The council has spent more than €6.5 million on a new link road in the centre of Athlone - and that's before the main construction work on the road has even started.
For over a decade, a transfer of land for the so-called Railway Field Road was the subject of a dispute involving Westmeath County Council and transport provider CIE.
The impasse between the two State bodies was finally resolved in recent months, and next year construction is expected to begin on the road which will be located between The Crescent junction and St Vincent's Care Centre.
The realignment of The Crescent junction in 2007, around the time the Athlone Towncentre opened, was regarded as the first phase of the Railway Field Road development.
The council sees the new road as a vital piece of infrastructure and, to date, the local authority has incurred costs of more than €6.5 million because of it. It's possible that the overall cost to the taxpayer so far is higher than that, as CIE may also have its own costs arising from the project.
Figures released to the Westmeath Independent as a result of a Freedom of Information request give a breakdown of the costs met by Athlone Town Council and/or Westmeath County Council as a result of the road project between January 2006 and April of this year.
The breakdown showed 'capital contracts' spending on the project amounting to €3.26 million, and 'land costs' for the Railway Field Road which came to €2.02 million.
In addition, €502,000 was spent on consultancy costs and professional fees or expenses relating to the new road. Legal fees and expenses attributed to the project amounted to €69,559.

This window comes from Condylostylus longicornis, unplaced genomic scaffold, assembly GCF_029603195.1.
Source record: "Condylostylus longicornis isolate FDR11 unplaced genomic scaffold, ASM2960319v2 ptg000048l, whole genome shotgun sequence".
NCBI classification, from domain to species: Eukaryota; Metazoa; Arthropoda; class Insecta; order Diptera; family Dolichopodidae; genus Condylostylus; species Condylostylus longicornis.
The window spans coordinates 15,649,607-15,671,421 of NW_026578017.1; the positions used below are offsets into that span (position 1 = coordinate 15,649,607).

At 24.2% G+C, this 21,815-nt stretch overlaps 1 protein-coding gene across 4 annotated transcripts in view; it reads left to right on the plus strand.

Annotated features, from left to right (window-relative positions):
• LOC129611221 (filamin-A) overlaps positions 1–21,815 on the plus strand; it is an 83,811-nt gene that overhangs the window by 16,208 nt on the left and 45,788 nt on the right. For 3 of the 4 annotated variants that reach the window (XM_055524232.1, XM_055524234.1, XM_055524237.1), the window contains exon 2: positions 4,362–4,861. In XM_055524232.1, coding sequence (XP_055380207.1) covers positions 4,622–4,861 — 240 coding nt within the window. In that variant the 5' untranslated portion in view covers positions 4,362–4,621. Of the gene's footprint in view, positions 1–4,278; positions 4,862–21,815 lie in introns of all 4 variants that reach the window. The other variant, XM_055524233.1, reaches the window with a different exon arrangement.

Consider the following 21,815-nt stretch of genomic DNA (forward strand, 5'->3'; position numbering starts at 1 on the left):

Some €171,000 in project costs was listed under the heading of 'plant/ transport/ machinery and equipment'.
There was a further €422,000 in local authority costs associated with the construction of the new Athlone Mixed National School in Arcadia, after it was relocated from its previous site adjoining The Crescent junction.
Local authority officials and councillors have long viewed the Railway Field Road as a development that will ease traffic congestion in the centre of town and facilitate Athlone's growth and development in the years ahead.
The dispute over the project between the CIE and the local authority became a long-running saga with countless meetings, and several false dawns, before agreement was finally reached between the sides last September.
At an Athlone Municipal District meeting in March, it was stated that a detailed design of the road still had to be prepared. It was envisaged that the project would go to tender later this year and that construction would begin in 2020.
The council said the new road would consist of four lanes at each end, but would “taper to two lanes” in the centre.
The Southern Station Road will be restricted to buses only once the new road is in place, and new bus parking facilities are to due be provided for CIE on the Railway Field.